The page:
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Clubhouse app has major privacy, security flaws

Kirsten Doyle
By Kirsten Doyle, ITWeb contributor.
Johannesburg, 15 Feb 2021

Clubhouse, an invitation-only audio-chat social networking app, has soared in popularity due to a growing interest in sound-based products with the recent rebound of the podcast.

However, Kaspersky warns that it can create a false sense of security, privacy, and closeness, in part due to how its registration works. 

Users believe themselves to be surrounded by like-minded people and friends, which makes them behave more authentically than they would in front of strangers. According to the security giant, this creates an opportunity for attackers who are always on the lookout for ways to use any accidentally-mentioned information against a victim. In this instance, a user wouldn’t be able to prove the phrase was, for example, taken out of context, unless the conversation is recorded in advance.

“Theoretically, such cases could lead even to blackmailing a targeted person by demanding to pay a ransom,” the company says.

In addition, Kaspersky says it is important to remember that everything spoken or written within the app is not only heard and seen by those present but also collected and analysed by the service itself.

Clubhouse collects content, communications, and other information that participants provide, including when they sign up for an account, create or share content, and message or communicate with others.

If you are planning to use this platform for customer engagement...don't. At least, not if you want to avoid a big, fat fine from an EU regulator .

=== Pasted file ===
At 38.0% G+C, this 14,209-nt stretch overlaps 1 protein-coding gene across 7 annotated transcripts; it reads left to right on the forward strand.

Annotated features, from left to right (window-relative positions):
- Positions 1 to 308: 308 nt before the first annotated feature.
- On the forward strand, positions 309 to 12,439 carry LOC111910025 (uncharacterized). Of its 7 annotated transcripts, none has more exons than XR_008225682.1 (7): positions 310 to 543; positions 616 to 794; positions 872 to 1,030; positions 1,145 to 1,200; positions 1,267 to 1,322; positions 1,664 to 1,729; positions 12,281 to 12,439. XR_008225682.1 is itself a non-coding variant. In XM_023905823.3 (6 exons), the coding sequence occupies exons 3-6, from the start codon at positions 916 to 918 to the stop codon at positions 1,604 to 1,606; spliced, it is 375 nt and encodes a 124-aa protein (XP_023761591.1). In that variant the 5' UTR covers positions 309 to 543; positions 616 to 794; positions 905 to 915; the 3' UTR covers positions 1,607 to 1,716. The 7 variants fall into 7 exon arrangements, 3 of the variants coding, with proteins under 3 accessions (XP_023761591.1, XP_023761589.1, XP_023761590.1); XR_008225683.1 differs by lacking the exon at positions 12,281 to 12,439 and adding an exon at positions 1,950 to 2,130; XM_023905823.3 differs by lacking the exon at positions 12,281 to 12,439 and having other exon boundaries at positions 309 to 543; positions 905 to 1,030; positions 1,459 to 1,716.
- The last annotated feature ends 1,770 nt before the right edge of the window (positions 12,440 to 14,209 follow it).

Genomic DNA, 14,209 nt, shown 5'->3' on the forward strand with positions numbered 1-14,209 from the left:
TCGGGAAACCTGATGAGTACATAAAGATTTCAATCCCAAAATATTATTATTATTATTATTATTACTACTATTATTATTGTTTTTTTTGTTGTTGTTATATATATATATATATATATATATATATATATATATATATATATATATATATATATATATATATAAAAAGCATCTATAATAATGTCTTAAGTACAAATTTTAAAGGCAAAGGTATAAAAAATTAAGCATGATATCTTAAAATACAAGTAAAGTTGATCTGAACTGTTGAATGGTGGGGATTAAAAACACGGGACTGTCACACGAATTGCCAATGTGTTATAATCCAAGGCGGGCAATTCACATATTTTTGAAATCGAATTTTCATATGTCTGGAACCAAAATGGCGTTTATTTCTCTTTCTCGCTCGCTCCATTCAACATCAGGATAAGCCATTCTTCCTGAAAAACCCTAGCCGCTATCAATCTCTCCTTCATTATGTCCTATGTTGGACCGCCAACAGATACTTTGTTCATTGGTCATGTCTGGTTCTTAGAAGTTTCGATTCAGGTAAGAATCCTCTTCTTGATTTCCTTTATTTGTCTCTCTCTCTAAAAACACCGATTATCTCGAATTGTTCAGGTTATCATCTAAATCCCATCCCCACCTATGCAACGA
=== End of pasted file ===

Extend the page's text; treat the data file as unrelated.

Alexander Hanff, SynData AB.

To create and manage an account, a user provides personal data, including name, phone number, a photo, an e-mail address, and a username. The app temporarily records the audio in a room while the room is live. Moreover, the data collected about the participants may also be given to third-parties, albeit for temporary use.

Against the GDPR

Alexander Hanff, a privacy advocate and co-founder of SynData AB said in a LinkedIn post, that the app goes against the GDPR in several ways. It collects information about the people, accounts, and groups users are connected to and how they interact with them, but doesn't specify how the information in used.

Moreover, the app uses profiling and automated decision making, records audio – albeit temporarily, monitors users Internet activity, and stores their information outside the EU, in the US.

For companies, the app is particularly dangerous, he says. “As a company, under the Facebook Pages judgment and the Schrems II judgment from the Court of Justice of the European Union, you are jointly liable for any breaches of GDPR so if you are planning to use this platform for customer engagement...don't. At least, not if you want to avoid a big, fat fine from an EU regulator - if you don't mind that then you might mind a class action lawsuit under Article 80 of GDPR and I suspect your investors probably will mind. That aside, if you want to totally nuke your brand, go for it,” he said.

Alexey Firsh, a security researcher at Kaspersky, says on the whole, Clubhouse’s Privacy Policy is pretty standard. “However, when you share something on such social networks, it’s very important to always remember that you actually can’t be 100% sure what will happen with your shared data, so you have to be prepared for the fact that one day it may leak to the general public, or someone may simply record it,” ends Firsh.

Kaspersky warns that users must remember that the Internet, especially discussion and social platforms, are a public place and the behaviour conducted on them should be appropriate for the public.